Power To Pardon Unquestioned And Often Used By Reagan
WASHINGTON (AP) _ Ronald Reagan has used his power as governor and president to pardon the crimes of more than 900 people, from country singer Merle Haggard to the former No. 2 man at the FBI.
Some friends are advising Reagan to do the same for the central figures in the Iran-Contra affair, former national security aides John M. Poindexter and Lt. Col. Oliver North, even before any charges are brought.
The suggestion invokes memories of Watergate and President Ford’s pardon of former President Nixon, which triggered a political backlash that many analysts believe led to Ford’s defeat in the following 1976 election.
Regardless of their views on whether Reagan should do it, constitutional scholars and political analysts agree that as president Reagan has unquestioned authority in the Constitution to grant pardons to North, Poindexter, former national security adviser Robert C. McFarlane, or others in the affair.
That no indictments have been filed and that Independent Counsel Lawrence E. Walsh is still investigating makes no difference in the law, although it may make a big difference politically, experts said.
″He has every constitutional right to do it. The question really is the legitimacy of it - whether it will have the support of the people,″ said Thomas E. Mann, director of governmental studies at the Brookings Institution, a liberal think tank.
The power to grant reprieves and pardons is granted to the president in the U.S. Constitution and is a virtually unlimited authority covering ″offenses against the United States, except in cases of impeachment.″
Many states give governors the power to pardon violators of state laws. It is a power older than the country, with roots in English common law, said C. Thomas Dienes, law professor at George Washington University.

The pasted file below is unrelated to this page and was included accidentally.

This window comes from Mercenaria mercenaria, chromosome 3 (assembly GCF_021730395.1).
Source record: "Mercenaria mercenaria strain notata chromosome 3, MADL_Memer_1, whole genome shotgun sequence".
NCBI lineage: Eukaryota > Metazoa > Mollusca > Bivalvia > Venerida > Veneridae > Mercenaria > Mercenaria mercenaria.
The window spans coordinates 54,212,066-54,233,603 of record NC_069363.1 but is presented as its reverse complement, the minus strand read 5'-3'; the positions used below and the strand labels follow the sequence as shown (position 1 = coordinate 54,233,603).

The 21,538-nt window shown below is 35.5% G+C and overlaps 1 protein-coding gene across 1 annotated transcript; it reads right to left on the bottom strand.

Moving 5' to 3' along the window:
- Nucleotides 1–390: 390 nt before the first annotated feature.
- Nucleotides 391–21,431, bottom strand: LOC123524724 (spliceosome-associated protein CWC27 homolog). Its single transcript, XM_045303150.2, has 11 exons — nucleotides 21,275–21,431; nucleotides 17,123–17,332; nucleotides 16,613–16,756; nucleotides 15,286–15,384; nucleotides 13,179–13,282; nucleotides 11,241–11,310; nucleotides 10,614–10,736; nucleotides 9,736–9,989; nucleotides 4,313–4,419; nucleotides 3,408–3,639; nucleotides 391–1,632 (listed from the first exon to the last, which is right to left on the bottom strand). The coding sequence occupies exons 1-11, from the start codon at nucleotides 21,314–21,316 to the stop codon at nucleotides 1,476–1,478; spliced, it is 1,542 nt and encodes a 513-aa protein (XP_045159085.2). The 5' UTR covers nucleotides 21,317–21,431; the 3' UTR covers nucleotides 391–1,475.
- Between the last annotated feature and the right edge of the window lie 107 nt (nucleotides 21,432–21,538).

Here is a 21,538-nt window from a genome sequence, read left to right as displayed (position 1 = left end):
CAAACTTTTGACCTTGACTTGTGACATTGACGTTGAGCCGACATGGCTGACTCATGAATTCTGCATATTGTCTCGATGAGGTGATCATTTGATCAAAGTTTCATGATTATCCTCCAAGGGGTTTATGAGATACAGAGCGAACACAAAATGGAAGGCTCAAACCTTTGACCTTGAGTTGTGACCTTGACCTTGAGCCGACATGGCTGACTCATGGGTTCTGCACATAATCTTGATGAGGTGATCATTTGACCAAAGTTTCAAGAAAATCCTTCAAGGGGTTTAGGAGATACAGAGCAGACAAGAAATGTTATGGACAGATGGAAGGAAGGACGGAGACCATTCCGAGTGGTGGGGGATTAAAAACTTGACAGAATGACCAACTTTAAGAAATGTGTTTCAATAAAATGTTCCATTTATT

″It is a broad, sweeping power because it is unchecked,″ Dienes said.
A president doesn’t have to list the specific crime being pardoned. Since there is uncertainty about which laws Walsh may charge were violated, the president could ″pardon anything Ollie North did while serving in his National Security Council office that would constitute an offense against the United States,″ Dienes said.
Reagan has granted pardons to 323 people since becoming president, according to the Justice Department. As governor of California from 1967 to 1975, Reagan issued 597 pardons, including one in 1972 to Haggard.
He had spent three years in California’s San Quentin State Prison on burglary and escape convictions, won parole in 1960, and had become a country star for such songs as ″Okie from Muskogee,″ and ″The Fightin’ Side of Me,″ anthems of opposition to the anti-war, hippie movements of the late 1960s.
Most of Reagan’s pardons, however, involved long-ago crimes by little-known people.
They cover a wide variety of felonies. Most of the presidential pardons went through the Justice Department’s normal bureaucratic process, which allows one to apply for a pardon only after waiting at least five years after serving all criminal sentence.